Frankl says, “It is this spiritual freedom—which cannot be taken away—that makes life meaningful and purposeful.” (Frankl, 67)

 

Frankl, a civil war veteran, a young mother at Mass all suggest that we have a choice. But what of it? What does this have to do with truth or following one’s heart or magis? For me, magis can only be accomplished by following one’s heart. When one can choose to listen to who he or she truly is in “the deepest sense”, and what he or she truly is drawn towards, and what the world call him or her to do, one finds magis. However, this is not a one time calling; the search for magis comes each day, each hour, each moment as we open our hearts in listening. Open our hearts. Open our hearts. Open our heart to the truth of the world. Open our hearts to the saltating souls waiting to bump into our own. Open our hearts to the sacraments peppered through the moments of our lives. Magis is opening ones heart to the world for “what it is” and, from there, making a choice of how to live.

 

Now we can ask and answer the question. “Given the way things are, how ought we to live?”

Talking of babies again, Dillard writes, “When a person arrives in the world as a baby, says one Midrash, “his hands are clenched as though to say, ‘Everything is mine. I will inherit it all.’ When he departs from the world, his hands are open, as though to say, ‘I have acquired nothing from the world.” (Dillard, 19) It is important to note two things about the later pair of hands in this quote. First, they have lived a lifetime of learning. Second, they have realized what I realized in Father Fritzgibbon’s gift of a muffin: we cannot receive gifts with our fists closed. Third, meaningful living only occurs when the hands, and hearts and eyes, are open.

            Yet, how do I not become overwhelmed by the sacraments placed in my hands, the pain placed in my heart, the self-knowledge opening my soul? There are too many places to be, hands to hold, hugs to give, essays to write, truths to discover, experience to live, stories to listen to, souls to bump into. How can I do it all?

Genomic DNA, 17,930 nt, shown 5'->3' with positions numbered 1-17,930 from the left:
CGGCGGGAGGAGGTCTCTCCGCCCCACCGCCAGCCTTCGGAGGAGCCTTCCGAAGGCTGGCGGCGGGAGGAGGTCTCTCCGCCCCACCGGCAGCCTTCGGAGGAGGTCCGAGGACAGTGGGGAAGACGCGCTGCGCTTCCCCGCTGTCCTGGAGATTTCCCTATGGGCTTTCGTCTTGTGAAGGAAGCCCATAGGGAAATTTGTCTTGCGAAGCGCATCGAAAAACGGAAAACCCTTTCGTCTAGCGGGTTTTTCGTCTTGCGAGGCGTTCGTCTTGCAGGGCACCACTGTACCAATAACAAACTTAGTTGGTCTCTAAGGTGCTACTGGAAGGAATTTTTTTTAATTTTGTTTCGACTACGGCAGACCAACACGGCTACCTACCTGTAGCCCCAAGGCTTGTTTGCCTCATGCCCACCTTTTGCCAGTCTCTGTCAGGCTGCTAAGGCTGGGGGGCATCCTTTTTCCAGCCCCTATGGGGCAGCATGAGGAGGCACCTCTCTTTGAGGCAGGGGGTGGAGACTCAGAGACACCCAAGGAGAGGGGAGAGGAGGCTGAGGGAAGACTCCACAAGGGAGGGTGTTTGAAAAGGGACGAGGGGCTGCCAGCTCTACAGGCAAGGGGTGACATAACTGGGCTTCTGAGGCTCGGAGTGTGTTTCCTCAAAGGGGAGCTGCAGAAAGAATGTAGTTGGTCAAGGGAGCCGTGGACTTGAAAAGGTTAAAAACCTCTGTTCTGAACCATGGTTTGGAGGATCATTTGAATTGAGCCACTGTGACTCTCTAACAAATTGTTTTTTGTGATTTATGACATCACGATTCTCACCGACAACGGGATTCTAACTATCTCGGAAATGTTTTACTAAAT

Dillard writes, “ “It is given to men to lift up the fallen and to free the imprisoned. Not merely to wait, not merely to look on! Man is able to work for the redemption of the world.” The work is not yours to finish, Rabbi Tarfon said, but neither are you free to take no part in it.” (Dillard, 202)

 

Her words seem to paraphrase the Prayer of Oscar Romero.

 

“We plant the seeds that one day will grow.

We water seeds already planted,

Knowing that they hold future promise.

We lay foundations that will need further development.

We provide yeast that produces far beyond our capabilities.

We cannot do everything, and there is a sense of liberation in realizing that.

This enables us to do something, and to do it very well.

It maybe be incomplete, but it is a beginning, a step along the way, an opportunity for the Lord’s grace to enter and do the rest.

We may never see the end results, but that is the difference between master builder and the worker.

We are workers, not master builders; ministers, not messiahs.

We are prophets of a future not our own.”

 

 

Works Cited:

Dillard, A. For the Time Being. New York: Vintage Press. 2000. Print.

 

Ea, P. [Prince Ea]. (2014, Sept. 1). What no one wants to say about Ferguson! Retrieved from http://youtu.be/BQgNrnWZVSI

Frankl, V. Man’s Search for Meaning. Boston: Beacon Press. 2006. Print.

Lunzer, Peyton. (2014). Cucumber island and after: on trauma, memory, writing, and healing. Retrieved from Regis University Library Database.